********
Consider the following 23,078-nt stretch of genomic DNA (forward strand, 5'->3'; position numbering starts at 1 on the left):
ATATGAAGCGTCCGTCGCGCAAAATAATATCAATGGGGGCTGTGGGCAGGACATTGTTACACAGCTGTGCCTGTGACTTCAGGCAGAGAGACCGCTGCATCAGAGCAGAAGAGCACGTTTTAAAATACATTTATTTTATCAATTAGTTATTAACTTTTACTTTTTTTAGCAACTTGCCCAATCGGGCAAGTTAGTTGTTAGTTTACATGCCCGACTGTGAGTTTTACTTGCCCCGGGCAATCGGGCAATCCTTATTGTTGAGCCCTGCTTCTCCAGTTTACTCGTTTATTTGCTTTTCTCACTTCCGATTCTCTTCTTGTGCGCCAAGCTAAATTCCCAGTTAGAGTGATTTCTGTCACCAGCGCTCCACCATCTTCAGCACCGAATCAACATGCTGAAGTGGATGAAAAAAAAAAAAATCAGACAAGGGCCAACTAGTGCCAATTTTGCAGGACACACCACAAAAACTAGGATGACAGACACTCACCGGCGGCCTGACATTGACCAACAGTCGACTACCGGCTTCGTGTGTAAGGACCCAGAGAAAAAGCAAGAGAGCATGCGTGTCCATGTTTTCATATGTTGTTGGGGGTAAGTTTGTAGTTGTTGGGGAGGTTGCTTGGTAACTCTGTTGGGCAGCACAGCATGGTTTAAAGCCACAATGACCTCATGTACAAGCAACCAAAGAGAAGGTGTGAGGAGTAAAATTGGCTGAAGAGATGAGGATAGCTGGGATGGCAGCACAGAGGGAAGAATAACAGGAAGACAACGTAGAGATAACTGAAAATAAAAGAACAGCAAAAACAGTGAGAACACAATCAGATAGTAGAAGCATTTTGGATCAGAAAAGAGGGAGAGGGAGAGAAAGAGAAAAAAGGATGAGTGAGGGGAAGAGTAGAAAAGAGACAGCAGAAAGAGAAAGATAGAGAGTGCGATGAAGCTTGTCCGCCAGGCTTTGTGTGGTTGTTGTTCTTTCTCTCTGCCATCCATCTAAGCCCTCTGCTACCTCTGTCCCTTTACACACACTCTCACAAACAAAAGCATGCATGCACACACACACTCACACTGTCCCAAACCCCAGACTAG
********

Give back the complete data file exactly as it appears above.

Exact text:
Consider the following 23,078-nt stretch of genomic DNA (forward strand, 5'->3'; position numbering starts at 1 on the left):
ATATGAAGCGTCCGTCGCGCAAAATAATATCAATGGGGGCTGTGGGCAGGACATTGTTACACAGCTGTGCCTGTGACTTCAGGCAGAGAGACCGCTGCATCAGAGCAGAAGAGCACGTTTTAAAATACATTTATTTTATCAATTAGTTATTAACTTTTACTTTTTTTAGCAACTTGCCCAATCGGGCAAGTTAGTTGTTAGTTTACATGCCCGACTGTGAGTTTTACTTGCCCCGGGCAATCGGGCAATCCTTATTGTTGAGCCCTGCTTCTCCAGTTTACTCGTTTATTTGCTTTTCTCACTTCCGATTCTCTTCTTGTGCGCCAAGCTAAATTCCCAGTTAGAGTGATTTCTGTCACCAGCGCTCCACCATCTTCAGCACCGAATCAACATGCTGAAGTGGATGAAAAAAAAAAAAATCAGACAAGGGCCAACTAGTGCCAATTTTGCAGGACACACCACAAAAACTAGGATGACAGACACTCACCGGCGGCCTGACATTGACCAACAGTCGACTACCGGCTTCGTGTGTAAGGACCCAGAGAAAAAGCAAGAGAGCATGCGTGTCCATGTTTTCATATGTTGTTGGGGGTAAGTTTGTAGTTGTTGGGGAGGTTGCTTGGTAACTCTGTTGGGCAGCACAGCATGGTTTAAAGCCACAATGACCTCATGTACAAGCAACCAAAGAGAAGGTGTGAGGAGTAAAATTGGCTGAAGAGATGAGGATAGCTGGGATGGCAGCACAGAGGGAAGAATAACAGGAAGACAACGTAGAGATAACTGAAAATAAAAGAACAGCAAAAACAGTGAGAACACAATCAGATAGTAGAAGCATTTTGGATCAGAAAAGAGGGAGAGGGAGAGAAAGAGAAAAAAGGATGAGTGAGGGGAAGAGTAGAAAAGAGACAGCAGAAAGAGAAAGATAGAGAGTGCGATGAAGCTTGTCCGCCAGGCTTTGTGTGGTTGTTGTTCTTTCTCTCTGCCATCCATCTAAGCCCTCTGCTACCTCTGTCCCTTTACACACACTCTCACAAACAAAAGCATGCATGCACACACACACTCACACTGTCCCAAACCCCAGACTAG